There are a number of reasons for this gloomy picture, the We@Healthtech women say.
People in top positions — mainly men — tend to connect with similar people, other men, based on an existing network of connections. Women tend to underestimate their capabilities and shirk opportunities and risky entrepreneurial positions when they are presented. They also tend to avoid self-promotion and refrain from demanding higher pay and positions out of concern they will lose their work-life balance. In addition, both female and male managers are biased against young mothers.
And yet, research has shown that public corporations with women on their boards out-perform boards that have only men, in profitability, productivity and workforce engagement.
“Goldman Sachs stated that they’re not going to take a company public unless there’s at least one diverse board candidate, with a focus on women,” said Gruenbaum-Cohen, director of Medison Ventures, the corporate arm of global pharma firm Medison Pharma, and CEO of Andlit Therapeutics. “We have a unique opportunity and momentum in our growing ecosystem in Israel to re-shuffle management diversity.”
The organization hopes to instill into the women who join their course soft professional skills including how to negotiate, how to talk about money without feeling uncomfortable, and how to network effectively.
“We want to create a group of women that have the capability to take upon themselves more and more executive roles, that understand and are interested in this and have a wide network with other women and role models,” Sokolov said.
Creating a ‘spiderweb’
The program aims to give participants a network of peers and of women who are already in senior management positions, and create a community of members that will continue to interact with one another. Members should be able to phone each other up for advice or recommendations, and thus climb their way up the ladder.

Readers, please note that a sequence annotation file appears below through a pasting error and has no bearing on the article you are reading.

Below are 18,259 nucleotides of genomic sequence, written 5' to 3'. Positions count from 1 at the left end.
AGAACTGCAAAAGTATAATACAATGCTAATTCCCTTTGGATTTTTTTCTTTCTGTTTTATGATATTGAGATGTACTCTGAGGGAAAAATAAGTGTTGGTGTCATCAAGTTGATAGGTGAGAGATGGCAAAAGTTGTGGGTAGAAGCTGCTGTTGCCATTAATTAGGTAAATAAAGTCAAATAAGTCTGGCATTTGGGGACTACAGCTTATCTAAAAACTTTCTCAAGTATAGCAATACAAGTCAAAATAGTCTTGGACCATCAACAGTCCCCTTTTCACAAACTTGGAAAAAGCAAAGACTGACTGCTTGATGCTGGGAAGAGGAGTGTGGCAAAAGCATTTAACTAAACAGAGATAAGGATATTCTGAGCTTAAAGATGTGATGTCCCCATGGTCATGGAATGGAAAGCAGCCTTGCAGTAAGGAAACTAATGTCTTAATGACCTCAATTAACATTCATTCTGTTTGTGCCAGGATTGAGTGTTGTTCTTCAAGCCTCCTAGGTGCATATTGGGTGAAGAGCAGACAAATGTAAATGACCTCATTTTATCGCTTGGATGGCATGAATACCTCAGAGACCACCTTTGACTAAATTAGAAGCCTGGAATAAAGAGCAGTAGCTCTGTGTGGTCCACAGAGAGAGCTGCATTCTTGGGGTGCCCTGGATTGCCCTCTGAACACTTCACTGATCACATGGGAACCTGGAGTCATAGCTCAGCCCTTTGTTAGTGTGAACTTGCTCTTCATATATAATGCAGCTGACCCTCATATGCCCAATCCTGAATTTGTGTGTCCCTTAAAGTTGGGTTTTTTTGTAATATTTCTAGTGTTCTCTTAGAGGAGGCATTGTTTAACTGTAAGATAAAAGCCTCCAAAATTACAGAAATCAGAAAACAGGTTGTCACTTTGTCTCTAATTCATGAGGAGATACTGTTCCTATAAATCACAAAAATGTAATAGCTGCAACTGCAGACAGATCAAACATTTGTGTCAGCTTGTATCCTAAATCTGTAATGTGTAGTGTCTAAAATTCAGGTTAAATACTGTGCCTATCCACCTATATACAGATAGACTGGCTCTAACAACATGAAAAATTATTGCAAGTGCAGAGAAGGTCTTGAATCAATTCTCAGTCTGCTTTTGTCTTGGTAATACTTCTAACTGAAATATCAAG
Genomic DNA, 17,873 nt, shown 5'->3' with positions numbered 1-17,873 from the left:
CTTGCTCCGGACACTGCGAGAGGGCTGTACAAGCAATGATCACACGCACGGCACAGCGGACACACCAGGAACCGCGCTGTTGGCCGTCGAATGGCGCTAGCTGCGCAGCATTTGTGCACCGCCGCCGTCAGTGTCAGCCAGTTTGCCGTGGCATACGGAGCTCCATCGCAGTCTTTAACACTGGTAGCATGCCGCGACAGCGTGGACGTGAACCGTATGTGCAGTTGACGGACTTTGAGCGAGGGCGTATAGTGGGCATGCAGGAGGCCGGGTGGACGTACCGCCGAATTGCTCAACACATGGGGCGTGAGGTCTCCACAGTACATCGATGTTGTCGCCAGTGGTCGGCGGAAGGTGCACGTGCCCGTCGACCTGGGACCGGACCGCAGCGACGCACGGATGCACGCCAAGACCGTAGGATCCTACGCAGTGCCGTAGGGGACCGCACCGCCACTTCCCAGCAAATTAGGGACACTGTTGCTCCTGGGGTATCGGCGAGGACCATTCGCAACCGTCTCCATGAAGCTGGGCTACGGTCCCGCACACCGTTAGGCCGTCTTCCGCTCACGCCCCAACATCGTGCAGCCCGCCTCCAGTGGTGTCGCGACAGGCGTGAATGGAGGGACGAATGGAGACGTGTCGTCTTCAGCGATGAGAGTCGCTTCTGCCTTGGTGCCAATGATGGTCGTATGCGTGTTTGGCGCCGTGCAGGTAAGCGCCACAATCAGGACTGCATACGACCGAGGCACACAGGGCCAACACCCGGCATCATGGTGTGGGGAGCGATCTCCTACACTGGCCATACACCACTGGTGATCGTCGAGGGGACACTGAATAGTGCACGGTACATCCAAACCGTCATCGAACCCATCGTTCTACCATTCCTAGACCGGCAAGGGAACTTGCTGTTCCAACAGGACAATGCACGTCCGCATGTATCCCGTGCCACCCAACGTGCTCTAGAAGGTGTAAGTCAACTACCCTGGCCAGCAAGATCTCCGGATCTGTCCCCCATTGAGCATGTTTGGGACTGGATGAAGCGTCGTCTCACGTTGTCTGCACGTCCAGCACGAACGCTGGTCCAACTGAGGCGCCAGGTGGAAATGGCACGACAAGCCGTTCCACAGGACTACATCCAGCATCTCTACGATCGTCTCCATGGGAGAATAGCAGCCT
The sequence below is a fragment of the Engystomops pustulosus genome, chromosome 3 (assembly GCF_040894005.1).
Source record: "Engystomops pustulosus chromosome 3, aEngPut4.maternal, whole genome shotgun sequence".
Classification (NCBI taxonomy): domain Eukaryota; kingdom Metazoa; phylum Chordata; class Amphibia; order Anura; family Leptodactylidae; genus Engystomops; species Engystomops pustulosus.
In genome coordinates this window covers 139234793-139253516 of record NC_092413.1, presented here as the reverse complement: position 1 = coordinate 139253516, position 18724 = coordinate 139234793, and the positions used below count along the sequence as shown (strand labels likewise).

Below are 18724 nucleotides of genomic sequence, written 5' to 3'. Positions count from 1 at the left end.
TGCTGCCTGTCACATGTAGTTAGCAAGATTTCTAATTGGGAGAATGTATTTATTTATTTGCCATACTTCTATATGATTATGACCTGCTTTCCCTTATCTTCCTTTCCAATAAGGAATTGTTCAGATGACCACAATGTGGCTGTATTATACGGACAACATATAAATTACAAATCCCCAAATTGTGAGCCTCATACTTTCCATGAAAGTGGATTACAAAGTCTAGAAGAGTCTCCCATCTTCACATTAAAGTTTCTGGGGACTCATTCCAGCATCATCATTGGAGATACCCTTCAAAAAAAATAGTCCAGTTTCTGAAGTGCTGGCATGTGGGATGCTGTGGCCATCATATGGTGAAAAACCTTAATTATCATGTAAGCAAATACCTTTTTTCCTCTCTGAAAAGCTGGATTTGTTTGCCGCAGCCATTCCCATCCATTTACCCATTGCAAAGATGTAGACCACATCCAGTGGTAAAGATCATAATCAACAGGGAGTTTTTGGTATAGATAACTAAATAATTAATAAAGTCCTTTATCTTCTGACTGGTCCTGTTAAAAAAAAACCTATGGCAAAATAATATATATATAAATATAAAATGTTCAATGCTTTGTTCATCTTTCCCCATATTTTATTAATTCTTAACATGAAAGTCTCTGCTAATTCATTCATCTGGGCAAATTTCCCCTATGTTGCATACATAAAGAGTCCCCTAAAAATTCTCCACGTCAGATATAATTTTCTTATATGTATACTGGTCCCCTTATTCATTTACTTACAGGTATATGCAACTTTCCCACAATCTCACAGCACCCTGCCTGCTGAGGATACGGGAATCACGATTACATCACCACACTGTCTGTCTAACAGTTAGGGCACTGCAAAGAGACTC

“Typically, women prefer to go home and don’t stay for that extra cup of coffee or to chat with other office members,” said Yaniv. Israeli men have a strong network of connections as a result of their army service, she said.
With this “spiderweb” of people who support them, women will know that “for their next job, there is someone who will help open the door,” Yaniv said. “But first of all, it is important for them to say ‘I want that job, I want to get there.’ And then they will look around and see who can help them.”
Candidates for the program can come from a variety of backgrounds — academia, hospitals, VC funds, health-tech incubators, health providers, hospitals and corporations. All they need to prove is that they have the potential to reach senior executive positions and already hold a junior managerial position in the field.
“The change has to start from us women,” said Sokolov. “Younger women must aim higher and learn how to reach higher and ask for it.
“We must change the mindset. We can’t expect the world to change for us, we must make the change.”